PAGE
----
Medication safety is only one part of the program. Papa said he and his partners will develop components on fall prevention, as well as home, fire and cooking safety.

It’s a Fact: Seniors at Risk for Serious Falls

arrow redFalls are a major threat to the health and independence of people aged 65 and older. Each year in the United States, nearly one-third of older adults experience a fall.

arrow redApproximately one out of ten falls among older adults results in a serious injury, such as a hip fracture or head injury. Many need to spend at least a year recovering in a long-term care facility. Some never return to their homes.


arrow redAmerican Heart Association
arrow redNational Volunteer Fire Council
arrow redKing County Fire & Life Assn
Safe Steps Program



arrow redFalls are the leading cause of injury deaths among older adults.

arrow redMen are more likely to die from a fall. After adjusting for age, the fall fatality rate in 2004 was 49 percent higher for men.

arrow redRates of fall-related fractures among older adults are more than twice as high for women as for men. In 2003, 72 percent of older adults admitted to the hospital for hip fractures were women.

For more, visit: www.kcsafesteps.org


King County’s Safe Steps Program Helps Seniors Stay on Their Feet

When Washington state Governor Christine Gregoire proclaimed September 18, 2008, Fall Prevention Day, the King County EMS Division, along with the King County Fire & Life Safety Association, King County Fire Marshals Office and the Healthy Aging Partnership, developed a regional fall prevention campaign called Safe Steps: Health, Safety & Independence for Seniors.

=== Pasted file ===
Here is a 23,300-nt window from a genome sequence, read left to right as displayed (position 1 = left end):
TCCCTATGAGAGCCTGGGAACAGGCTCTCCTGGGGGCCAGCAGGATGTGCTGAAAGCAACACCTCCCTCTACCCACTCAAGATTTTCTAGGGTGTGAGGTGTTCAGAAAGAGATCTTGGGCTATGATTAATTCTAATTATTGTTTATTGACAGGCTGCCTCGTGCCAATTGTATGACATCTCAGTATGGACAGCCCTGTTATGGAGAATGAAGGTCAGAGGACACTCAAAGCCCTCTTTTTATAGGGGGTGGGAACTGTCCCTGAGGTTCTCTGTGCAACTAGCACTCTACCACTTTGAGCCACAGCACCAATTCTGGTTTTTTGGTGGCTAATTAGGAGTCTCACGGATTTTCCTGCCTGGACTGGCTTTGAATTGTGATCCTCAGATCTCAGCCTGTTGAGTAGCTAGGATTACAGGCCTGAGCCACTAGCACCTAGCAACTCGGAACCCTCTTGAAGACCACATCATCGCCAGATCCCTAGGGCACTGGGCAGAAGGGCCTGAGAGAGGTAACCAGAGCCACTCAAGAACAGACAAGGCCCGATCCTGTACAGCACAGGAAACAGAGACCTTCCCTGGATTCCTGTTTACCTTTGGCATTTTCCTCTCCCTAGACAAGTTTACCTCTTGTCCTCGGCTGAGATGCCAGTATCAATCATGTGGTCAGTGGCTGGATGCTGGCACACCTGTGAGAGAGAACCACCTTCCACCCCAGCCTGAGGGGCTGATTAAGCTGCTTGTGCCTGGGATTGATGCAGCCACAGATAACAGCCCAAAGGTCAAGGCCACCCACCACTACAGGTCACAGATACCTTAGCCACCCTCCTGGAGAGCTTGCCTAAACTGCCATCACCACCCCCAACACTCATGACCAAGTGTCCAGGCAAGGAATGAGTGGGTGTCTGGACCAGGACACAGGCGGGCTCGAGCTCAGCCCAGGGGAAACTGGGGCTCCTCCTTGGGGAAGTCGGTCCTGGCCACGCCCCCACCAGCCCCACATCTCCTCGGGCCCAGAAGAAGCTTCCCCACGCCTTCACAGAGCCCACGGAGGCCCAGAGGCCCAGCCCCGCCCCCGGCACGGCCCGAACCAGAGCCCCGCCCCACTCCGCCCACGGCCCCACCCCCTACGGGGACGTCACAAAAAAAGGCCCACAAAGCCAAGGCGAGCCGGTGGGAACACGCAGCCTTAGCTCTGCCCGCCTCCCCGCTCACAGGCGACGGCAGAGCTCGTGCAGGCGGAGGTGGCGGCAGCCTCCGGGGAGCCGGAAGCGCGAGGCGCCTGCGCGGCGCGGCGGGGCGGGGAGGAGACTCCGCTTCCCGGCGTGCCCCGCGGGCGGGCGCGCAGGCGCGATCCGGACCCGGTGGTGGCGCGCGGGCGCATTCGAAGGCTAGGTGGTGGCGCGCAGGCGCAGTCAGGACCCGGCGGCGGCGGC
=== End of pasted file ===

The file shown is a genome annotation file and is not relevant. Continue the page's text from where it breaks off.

This campaign was designed to increase public awareness about the risks of falls and residential fires. Two half-day educational workshops were hosted in May 2008, for healthcare professionals to learn about fall and fire prevention. Each of the 98 people that attended the workshop received a tool kit that had key messages for fall and fire prevention, as well as various state, federal and local best practice prevention programs. In addition, 21 organizations, including senior community centers, hospitals, senior housing facilities, and YMCAs, agreed to implement Safe Steps educational events in their communities. These events, along with key fall and fire prevention messages, were promoted through the Website www.kcsafesteps.org. Information was also available through the Senior Services of Seattle & King County hotline.

The education efforts were supported by a community awareness campaign, which included radio ads, bus boards and a public relations campaign. In total, 264 radio ads were aired on KING FM and KOMO 1000 for a fourweek blast, and mobile advertisements covered the sides of 88 metro buses around the county.